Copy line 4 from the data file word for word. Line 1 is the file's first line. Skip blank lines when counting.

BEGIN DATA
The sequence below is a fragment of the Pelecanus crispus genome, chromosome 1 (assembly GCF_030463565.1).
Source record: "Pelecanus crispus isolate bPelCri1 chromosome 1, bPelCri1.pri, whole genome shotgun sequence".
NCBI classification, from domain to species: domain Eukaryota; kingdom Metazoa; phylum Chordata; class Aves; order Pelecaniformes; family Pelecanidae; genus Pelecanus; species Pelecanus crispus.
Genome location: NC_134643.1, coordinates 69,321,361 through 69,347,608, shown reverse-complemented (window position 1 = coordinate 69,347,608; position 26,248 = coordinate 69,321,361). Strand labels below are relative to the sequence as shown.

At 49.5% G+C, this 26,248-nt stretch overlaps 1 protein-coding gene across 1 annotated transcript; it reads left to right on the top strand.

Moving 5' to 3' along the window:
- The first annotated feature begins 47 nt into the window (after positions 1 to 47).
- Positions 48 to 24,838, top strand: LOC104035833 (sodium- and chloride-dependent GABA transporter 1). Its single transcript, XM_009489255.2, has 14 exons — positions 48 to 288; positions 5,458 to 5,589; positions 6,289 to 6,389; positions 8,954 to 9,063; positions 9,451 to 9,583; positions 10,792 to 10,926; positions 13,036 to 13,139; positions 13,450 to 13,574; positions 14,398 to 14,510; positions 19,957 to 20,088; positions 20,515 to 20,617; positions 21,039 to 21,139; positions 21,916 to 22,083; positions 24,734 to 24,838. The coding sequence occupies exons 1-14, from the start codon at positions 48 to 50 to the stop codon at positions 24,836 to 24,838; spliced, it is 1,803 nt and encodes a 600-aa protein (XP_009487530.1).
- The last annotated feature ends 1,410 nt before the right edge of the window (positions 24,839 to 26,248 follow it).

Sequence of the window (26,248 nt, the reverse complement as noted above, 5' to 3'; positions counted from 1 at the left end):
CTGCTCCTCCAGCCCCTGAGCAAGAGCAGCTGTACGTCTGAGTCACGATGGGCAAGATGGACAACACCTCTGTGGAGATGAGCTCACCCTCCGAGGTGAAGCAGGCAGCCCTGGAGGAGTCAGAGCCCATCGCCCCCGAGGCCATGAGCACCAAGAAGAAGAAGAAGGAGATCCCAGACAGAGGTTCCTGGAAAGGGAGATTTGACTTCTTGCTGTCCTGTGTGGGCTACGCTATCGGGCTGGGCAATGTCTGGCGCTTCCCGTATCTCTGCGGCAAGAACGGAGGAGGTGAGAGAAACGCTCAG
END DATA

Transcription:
Genome location: NC_134643.1, coordinates 69,321,361 through 69,347,608, shown reverse-complemented (window position 1 = coordinate 69,347,608; position 26,248 = coordinate 69,321,361). Strand labels below are relative to the sequence as shown.